When reading the letter from the IRS alerting you of a business audit, it’s normal to get nervous. Even if you and your advisers had the best intentions when paying taxes, an audit can surprise you. You may start to wonder if an undetected miscalculation could harm your company’s financial health.
An audit does not always mean that your business is in legal or fiscal turmoil. In many cases, the IRS finds no major fault with taxes and resolutions can have minimal impact on the business.
Regardless, the best way to begin an audit is to seek legal assistance. A tax attorney can guide businesses through this process to work toward the best possible outcome. You may want to discuss the audit with your lawyer before initially responding to the IRS.
Next, you should assemble relevant documentation. This includes payrolls, expense statements and any specific records that the IRS requests. Keep files organized for easy access to information.
Look over these records carefully before presenting them to the IRS. Double-check that personal finances didn’t intermingle with business assets. If you can pinpoint a simple unintentional error, you might be able to show the IRS that the discrepancy was an honest mistake.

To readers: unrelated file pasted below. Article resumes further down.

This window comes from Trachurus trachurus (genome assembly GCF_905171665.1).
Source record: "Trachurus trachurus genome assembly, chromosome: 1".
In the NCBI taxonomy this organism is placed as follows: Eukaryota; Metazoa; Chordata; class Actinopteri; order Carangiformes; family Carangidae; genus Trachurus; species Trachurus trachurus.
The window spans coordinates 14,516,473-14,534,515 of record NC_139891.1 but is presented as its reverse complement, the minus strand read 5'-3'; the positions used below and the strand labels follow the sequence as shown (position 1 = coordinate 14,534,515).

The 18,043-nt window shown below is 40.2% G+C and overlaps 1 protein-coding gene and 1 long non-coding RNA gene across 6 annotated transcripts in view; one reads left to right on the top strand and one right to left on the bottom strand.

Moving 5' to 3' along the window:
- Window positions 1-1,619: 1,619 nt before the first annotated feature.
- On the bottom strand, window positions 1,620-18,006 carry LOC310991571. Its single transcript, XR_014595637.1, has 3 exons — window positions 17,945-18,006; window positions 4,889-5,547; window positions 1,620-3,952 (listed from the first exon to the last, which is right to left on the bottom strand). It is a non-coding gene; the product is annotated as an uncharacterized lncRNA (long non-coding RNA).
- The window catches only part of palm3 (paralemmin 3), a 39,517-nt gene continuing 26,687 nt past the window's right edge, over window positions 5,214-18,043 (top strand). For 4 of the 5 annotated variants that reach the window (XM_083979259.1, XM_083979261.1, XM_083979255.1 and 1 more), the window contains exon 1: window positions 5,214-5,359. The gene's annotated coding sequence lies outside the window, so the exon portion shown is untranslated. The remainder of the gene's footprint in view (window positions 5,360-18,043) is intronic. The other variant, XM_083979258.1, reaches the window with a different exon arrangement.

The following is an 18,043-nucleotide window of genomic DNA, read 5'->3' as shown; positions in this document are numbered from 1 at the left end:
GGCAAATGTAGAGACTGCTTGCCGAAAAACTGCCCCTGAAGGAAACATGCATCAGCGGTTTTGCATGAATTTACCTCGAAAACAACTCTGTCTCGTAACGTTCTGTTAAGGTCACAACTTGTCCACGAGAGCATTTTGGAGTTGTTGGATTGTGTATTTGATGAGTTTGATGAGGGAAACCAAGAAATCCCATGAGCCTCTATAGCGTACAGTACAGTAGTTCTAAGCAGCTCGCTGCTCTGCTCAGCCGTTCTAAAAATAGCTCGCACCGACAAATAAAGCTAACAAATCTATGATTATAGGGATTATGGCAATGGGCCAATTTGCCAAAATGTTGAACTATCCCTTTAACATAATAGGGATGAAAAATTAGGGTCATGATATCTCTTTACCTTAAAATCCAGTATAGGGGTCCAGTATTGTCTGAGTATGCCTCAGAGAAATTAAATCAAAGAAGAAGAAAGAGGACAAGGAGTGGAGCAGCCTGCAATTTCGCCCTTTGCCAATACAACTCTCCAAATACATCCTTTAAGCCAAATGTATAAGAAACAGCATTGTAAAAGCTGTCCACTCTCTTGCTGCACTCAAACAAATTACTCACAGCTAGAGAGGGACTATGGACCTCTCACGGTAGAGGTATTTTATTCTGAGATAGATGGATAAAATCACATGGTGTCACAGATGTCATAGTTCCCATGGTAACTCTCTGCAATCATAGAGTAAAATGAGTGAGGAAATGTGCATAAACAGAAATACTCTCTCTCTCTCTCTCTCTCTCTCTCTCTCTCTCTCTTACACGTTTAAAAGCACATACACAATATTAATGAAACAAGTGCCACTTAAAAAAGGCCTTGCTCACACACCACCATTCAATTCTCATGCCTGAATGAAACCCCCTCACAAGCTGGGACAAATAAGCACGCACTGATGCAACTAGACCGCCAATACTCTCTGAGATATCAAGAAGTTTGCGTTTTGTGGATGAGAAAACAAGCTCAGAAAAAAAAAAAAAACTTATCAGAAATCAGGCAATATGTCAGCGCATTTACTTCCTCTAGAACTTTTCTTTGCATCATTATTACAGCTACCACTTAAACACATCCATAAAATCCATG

Some businesses rely on professional tax preparers, who are supposed to accurately file returns. However, this can sometimes create errors from miscommunication. Tax preparers should have a license from the IRS before you hire them to avoid deceitful tactics and fraud liability.
While working with the auditor, it’s a good idea to remain polite and professional. Although you may think the audit is a waste of time and you have to focus on other aspects of your business, remember that tax laws contain a host of complexities. Complying cordially with the audit can save your company thousands of dollars and speed up the process.